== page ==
1863: John W. Farnum to Frank W. Farnum

This letter was written by John W. Farnum (1842-1915) who enlisted on 7 October 1862 as a private in Co. D, 15th New Hampshire Infantry—a nine months’ regiment. He mustered out of the service on 13 August 1863,

John was the son of Timothy Walker Farnum (1814-1892) and Rebecca Sabrina Bartlett (1816-1889). of Northwood, Rockingham county, New Hampshire. He wrote the letter to his brother Frank Walker Farnum (b. 1850). After the war John worked as a shoemaker.

John’s letter speaks of visiting some nearby Louisiana plantations while encamped at Carrollton and also of the drilling of black soldiers being organized and outfitted for the Union army.

I could not find a picture of John but here is one of an unidentified member of Co. D, 15th New Hampshire Infantry (LOC)

Transcription

Addressed to Mr. Frank W. Farnum, Northwood Narrows, N. H.

Camp Parapet
Carrollton, Louisiana
May 1st 1863

Dear Brother,

After so long a time I have a chance to answer your kind letter. I am well and hope that this will find you the same. This is the first day of May and I suppose that you have been Maying. Wish that I could do the same.

I had my May day the last day of April. Clark Bryant and me went up the river about 5 miles and went into some of the plantations and got some sugar and hoe cake and it was good if had some butter to eat on it. We went to one place where they had about 60 mules in the road feeding and a little nigger was riding one mule and watching the rest of them. We see the niggers at work in the fields hoeing the sugar cane and corn. The corn is about two feet high and looks nice. One field the rows were five acres long. How many of them would you like to hoe before breakfast?

There is one man here that owns 5 plantations and the smallest one he has got a hundred niggers on it. I wish that you could see one of these large sugar houses and all the machinery in it. It is worth seeing. Can you come down here about two weeks before we start for home and look around and then go home with us? I wish that you could. You would see enough of salt water, I guess, before you got here. I guess that you would not want to go to the beach to see the sea.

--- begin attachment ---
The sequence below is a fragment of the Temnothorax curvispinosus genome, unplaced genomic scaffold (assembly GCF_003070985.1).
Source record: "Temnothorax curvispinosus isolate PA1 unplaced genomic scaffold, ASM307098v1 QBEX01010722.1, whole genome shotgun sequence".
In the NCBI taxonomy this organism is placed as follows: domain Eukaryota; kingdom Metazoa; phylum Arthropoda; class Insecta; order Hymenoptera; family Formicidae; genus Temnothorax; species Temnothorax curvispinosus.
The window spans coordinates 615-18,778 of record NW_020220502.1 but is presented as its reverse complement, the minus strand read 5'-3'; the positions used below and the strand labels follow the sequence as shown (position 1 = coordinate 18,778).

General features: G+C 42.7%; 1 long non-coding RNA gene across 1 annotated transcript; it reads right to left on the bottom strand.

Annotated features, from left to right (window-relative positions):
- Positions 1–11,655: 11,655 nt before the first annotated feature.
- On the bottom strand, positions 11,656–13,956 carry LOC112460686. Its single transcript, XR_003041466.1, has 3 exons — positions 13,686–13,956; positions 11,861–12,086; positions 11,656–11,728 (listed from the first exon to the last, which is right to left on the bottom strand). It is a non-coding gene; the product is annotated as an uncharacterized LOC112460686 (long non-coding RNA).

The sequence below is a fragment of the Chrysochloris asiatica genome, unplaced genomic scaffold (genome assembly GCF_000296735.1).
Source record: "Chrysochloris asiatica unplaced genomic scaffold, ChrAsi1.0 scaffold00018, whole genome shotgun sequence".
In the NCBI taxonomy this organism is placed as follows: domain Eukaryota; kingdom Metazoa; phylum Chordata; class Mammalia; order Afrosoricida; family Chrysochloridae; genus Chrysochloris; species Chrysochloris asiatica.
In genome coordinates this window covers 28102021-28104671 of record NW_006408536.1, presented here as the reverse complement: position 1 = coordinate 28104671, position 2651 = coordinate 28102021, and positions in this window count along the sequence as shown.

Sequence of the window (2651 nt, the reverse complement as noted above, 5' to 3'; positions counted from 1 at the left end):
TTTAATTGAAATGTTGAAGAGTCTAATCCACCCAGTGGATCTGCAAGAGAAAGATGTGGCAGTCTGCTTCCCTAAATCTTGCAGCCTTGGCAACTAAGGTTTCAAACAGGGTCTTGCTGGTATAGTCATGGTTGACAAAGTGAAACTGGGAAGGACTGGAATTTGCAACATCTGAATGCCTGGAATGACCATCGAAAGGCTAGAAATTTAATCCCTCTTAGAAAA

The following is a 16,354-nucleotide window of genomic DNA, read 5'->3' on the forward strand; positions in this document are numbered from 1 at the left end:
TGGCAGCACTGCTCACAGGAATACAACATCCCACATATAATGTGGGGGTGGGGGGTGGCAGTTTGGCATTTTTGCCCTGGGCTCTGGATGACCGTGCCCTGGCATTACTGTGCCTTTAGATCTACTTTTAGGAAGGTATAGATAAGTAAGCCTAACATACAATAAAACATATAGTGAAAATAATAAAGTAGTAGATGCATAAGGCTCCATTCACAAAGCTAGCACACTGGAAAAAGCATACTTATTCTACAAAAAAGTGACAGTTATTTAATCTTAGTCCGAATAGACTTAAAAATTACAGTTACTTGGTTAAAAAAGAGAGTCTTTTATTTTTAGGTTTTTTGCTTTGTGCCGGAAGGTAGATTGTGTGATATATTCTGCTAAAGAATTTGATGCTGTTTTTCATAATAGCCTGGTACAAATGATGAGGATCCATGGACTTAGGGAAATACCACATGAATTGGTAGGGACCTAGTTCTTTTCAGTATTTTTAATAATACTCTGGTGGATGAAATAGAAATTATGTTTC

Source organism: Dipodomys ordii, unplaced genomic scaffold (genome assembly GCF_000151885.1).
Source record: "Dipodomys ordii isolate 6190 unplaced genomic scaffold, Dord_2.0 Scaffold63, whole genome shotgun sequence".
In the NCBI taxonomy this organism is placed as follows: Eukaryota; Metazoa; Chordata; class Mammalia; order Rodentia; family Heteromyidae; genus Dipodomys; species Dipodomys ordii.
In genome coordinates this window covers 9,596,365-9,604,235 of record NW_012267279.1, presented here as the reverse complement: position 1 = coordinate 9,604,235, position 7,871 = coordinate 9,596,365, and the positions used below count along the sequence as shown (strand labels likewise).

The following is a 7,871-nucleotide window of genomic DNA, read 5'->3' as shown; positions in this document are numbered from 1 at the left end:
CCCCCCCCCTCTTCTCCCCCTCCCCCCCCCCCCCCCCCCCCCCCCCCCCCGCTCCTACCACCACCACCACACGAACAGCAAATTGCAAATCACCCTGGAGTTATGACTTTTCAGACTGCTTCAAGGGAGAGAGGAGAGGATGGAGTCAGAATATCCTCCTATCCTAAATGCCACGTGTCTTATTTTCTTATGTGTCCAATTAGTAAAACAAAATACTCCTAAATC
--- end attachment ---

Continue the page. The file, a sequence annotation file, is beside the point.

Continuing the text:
There is about 1800 niggers here drilling so as to go into the army this month. Their uniforms are made in New York City and it is gray cloth and they are to have the guns the 10th of this month. The talk is now that they are to have our guns but I don’t believe it. You would laugh to see them on a line with their old ragged clothes just as they come off the farms. They make a funny sight. And [to] see them go on the double quick, it is fun.

Today we have had our monthly inspection and have been mustered for pay but can’t tell when we shall get paid off. They owe us for four months to the 6th day of this month. I shan’t get any money until I get into Concord. I have got three dollars and 60 cents. I bought me a straw hat this morning and paid 35 cents for it. It is cool and light. Wish you could see me. I look like a shaker.

I wrote to Clara last week. Has she got it yet? And the ring—how does it fit her? I will send you a coal ring in a paper as soon as I get a chance. Has Mother got the house and land? Don’t see what she wants of that place anyway. It ain’t good for anything. Write and tell me how shoe making is. I will tell you how the weather is—it is hot! Tell Mother to write soon and send me papers. I had two papers from Father but no letters. Why don’t he write or don’t he want to hear from me? There, I must close. Give my love to grandfather and grandmother and Mother and all the folks. Write soon.

From your brother, — John W. Farnum

I shall put this in tomorrow but don’t know when it will go for there is no steamer going at present. It will go on a transport. Write and let me know how long it is going. I sent one to Father and it went in ten days. Went quick. How long does it take for my letters to go as a general thing? We expect a mail in a day or two. Am in hopes shall get a letter from you or Mother. — J. W. Farnum

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